I couldn’t be at the local singing this week, so a post on some reading I’ve been doing.
Many — probably most — of today’s Sacred Harp singers, if they consider the matter at all, would assume that by the middle of the nineteenth century, the singing school tradition had died out in New England. But the singing school persisted in the rural areas of northern New England through the nineteenth century. Northern New England in the nineteenth century was a remote, rural region — even a frontier region — in the northern Appalachians, and it had more in common with the rural South than with urban New England. I do not believe they were using shape notes, but nevertheless they were conducting singing schools.
Jennifer C. Post, in her book Music in Rural New England: Family and Community Life, 1870-1940 (Durham, N.H.: University of New Hampshire Press, 2004), reports on a mid-nineteenth century Vermonter who attended singing schools:
Charles Cobb (1835-1903) of Woodstock, Vermont, provided information on his attendance at “singing school” in his mid-nineteenth century diary. He notes that the earliest singing school he went to was in 1845, and in 1850 he was reluctant to go during a period when his voice was changing. He went often with his mother during this period (though he noted that his mother attended on her own as well). In 1854 he wrote about a friend who attended the singing school with him, providing rare details of the event that include references to issue pertaining to economic value, sociability, aesthetic concerns, lyrical content, and performance practice:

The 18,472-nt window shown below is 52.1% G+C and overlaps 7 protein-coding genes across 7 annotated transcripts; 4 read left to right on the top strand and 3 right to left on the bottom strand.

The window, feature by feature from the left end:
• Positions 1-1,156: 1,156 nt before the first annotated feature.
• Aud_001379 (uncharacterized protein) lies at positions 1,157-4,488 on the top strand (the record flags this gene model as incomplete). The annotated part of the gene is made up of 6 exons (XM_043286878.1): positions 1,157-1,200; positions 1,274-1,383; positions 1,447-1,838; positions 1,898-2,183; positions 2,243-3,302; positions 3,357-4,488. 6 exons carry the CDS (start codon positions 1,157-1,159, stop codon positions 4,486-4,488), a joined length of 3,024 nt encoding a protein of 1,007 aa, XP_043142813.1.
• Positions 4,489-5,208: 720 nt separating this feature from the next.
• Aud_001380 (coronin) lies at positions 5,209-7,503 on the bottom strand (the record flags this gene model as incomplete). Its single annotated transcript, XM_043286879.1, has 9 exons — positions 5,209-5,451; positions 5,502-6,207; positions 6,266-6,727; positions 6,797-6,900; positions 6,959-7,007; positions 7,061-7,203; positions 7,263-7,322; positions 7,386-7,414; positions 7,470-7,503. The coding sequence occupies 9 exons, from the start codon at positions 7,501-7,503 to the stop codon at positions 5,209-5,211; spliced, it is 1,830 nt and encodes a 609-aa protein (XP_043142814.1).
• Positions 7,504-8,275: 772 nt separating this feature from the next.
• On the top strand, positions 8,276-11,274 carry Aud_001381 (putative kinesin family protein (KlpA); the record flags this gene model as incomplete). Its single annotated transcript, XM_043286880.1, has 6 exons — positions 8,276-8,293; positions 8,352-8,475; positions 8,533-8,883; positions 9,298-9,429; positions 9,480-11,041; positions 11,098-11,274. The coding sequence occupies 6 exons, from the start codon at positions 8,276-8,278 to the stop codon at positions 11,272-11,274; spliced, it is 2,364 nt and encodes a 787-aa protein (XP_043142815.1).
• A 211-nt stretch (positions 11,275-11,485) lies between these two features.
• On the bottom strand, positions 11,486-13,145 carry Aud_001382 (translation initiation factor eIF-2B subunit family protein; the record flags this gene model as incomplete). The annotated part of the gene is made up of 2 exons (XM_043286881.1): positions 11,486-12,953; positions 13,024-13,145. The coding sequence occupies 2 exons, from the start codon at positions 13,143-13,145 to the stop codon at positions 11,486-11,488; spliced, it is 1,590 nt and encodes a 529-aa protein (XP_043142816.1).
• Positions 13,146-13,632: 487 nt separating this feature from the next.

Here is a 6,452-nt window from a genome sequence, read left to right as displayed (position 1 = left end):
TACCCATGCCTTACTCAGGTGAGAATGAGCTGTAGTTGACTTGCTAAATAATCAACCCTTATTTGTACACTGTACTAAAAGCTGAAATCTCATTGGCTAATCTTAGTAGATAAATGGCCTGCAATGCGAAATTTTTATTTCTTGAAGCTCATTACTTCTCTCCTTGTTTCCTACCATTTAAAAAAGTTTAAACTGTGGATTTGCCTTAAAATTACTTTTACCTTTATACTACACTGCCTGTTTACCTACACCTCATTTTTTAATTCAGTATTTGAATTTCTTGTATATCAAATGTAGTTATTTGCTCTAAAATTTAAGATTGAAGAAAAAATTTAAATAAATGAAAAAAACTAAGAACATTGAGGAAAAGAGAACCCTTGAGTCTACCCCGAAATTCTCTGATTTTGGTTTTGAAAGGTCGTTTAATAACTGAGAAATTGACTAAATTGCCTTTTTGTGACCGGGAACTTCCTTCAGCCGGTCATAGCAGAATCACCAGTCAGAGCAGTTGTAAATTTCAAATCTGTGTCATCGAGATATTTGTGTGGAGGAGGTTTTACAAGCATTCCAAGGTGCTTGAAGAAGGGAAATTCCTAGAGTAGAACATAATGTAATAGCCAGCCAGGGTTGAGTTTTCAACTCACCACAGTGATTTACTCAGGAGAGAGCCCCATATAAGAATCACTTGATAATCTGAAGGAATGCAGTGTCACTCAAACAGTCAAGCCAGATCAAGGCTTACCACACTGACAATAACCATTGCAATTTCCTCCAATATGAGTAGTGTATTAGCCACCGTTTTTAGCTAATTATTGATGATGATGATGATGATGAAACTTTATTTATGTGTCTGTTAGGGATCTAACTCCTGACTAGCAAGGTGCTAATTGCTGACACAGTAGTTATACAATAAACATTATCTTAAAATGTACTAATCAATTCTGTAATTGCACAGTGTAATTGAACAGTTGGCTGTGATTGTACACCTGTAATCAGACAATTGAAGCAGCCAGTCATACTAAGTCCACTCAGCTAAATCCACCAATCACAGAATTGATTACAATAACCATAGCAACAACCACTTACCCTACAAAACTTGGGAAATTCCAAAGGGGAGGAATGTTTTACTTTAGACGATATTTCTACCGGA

“He has bought a singing book & paid 58 cents and is impatient to get his money’s worth. He starched up & went to singing school Jan. 1 — I went also — they bawled some psalm tunes, out of tune, in such a manner that the words could barely be heard only by those who had them before their eyes, and to close off, thing singing master (Oscar Perkins), Harvey Vaughan and Smith the schoolmaster sung some funny songs accompanying on Vaughan’s melodeon. After such a monotonous and universal howling it was a treat to hear some real singing.
I note with interest that some of this sounds quite familiar: after my first singing school I went and bought a singing book and yes I did want to get my money’s worth out of that book; when I go to a convention I “starch up,” that is, put on good clothes; and I’ve been to one or two singings where I’ve heard psalm tunes bawled out of tune so that you couldn’t understand the words (and I’ve been guilty of some bawling myself).
Post goes on to note that in some rural regions in northern New England, the first singing schools were not established until the mid-nineteenth century; in Colebrook, New Hampshire, the first singing school was not established until 1870. This is not so different from the course of events in the South, where singing schools were established through the mid-nineteenth century.
Today, we Sacred Harp singers tend to think of conventions and all-day singings and shaped notes as the defining features of our tradition. But we still call the group that gathers at a convention a “class,” and shape notes are merely a pedagogical tool to help us learn sight singing. I’d argue that the conventions and all-day singings were built on the foundation of the singing school. If we think of ourselves as part of a broader singing school tradition, that might mean we have some interesting musical cousins outside Sacred Harp singing.